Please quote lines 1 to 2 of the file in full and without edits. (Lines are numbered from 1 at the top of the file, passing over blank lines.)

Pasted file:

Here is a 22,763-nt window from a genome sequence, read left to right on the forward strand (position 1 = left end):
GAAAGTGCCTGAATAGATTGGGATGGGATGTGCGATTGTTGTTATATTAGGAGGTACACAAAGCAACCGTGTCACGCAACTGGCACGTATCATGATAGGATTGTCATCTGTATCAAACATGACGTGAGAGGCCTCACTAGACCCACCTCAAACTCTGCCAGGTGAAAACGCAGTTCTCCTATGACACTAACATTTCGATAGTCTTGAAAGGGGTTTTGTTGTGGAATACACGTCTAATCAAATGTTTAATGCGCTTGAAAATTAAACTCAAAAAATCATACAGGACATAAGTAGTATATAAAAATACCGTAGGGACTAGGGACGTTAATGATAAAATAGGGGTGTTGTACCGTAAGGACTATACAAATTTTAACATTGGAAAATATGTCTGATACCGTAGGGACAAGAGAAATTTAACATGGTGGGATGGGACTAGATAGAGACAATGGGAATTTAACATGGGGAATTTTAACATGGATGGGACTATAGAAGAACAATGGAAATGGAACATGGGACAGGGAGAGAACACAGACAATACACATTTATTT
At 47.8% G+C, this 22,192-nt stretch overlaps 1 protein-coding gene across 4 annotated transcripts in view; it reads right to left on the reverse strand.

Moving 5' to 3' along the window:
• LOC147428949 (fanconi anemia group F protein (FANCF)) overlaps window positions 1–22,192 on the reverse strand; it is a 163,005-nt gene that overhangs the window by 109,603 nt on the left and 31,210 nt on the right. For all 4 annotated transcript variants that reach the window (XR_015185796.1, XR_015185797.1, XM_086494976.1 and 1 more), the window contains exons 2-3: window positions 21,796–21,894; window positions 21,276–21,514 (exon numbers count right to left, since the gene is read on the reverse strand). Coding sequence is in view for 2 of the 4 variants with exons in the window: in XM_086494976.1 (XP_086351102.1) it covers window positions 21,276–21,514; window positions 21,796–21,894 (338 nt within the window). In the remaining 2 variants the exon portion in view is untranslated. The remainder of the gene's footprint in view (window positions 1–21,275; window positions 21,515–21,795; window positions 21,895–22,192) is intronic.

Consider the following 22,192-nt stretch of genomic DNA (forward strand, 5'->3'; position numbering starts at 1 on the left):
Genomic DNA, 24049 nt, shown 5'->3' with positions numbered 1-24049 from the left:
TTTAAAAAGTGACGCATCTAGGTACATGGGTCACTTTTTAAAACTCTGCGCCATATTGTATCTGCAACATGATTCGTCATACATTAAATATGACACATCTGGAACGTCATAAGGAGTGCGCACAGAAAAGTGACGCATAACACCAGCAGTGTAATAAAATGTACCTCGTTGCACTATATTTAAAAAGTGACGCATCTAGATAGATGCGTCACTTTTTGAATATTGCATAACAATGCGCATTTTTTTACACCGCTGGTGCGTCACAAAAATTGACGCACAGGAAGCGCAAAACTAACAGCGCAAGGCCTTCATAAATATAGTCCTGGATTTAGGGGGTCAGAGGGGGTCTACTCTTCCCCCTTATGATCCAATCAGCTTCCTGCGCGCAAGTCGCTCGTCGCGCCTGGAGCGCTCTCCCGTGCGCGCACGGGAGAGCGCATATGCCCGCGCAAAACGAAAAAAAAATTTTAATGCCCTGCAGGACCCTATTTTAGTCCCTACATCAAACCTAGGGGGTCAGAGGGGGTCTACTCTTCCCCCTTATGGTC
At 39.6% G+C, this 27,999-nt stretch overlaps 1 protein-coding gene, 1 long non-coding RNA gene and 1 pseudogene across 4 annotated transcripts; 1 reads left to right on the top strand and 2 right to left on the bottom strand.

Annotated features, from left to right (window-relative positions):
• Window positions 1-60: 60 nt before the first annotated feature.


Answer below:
Here is a 22,763-nt window from a genome sequence, read left to right on the forward strand (position 1 = left end):
GAAAGTGCCTGAATAGATTGGGATGGGATGTGCGATTGTTGTTATATTAGGAGGTACACAAAGCAACCGTGTCACGCAACTGGCACGTATCATGATAGGATTGTCATCTGTATCAAACATGACGTGAGAGGCCTCACTAGACCCACCTCAAACTCTGCCAGGTGAAAACGCAGTTCTCCTATGACACTAACATTTCGATAGTCTTGAAAGGGGTTTTGTTGTGGAATACACGTCTAATCAAATGTTTAATGCGCTTGAAAATTAAACTCAAAAAATCATACAGGACATAAGTAGTATATAAAAATACCGTAGGGACTAGGGACGTTAATGATAAAATAGGGGTGTTGTACCGTAAGGACTATACAAATTTTAACATTGGAAAATATGTCTGATACCGTAGGGACAAGAGAAATTTAACATGGTGGGATGGGACTAGATAGAGACAATGGGAATTTAACATGGGGAATTTTAACATGGATGGGACTATAGAAGAACAATGGAAATGGAACATGGGACAGGGAGAGAACACAGACAATACACATTTATTT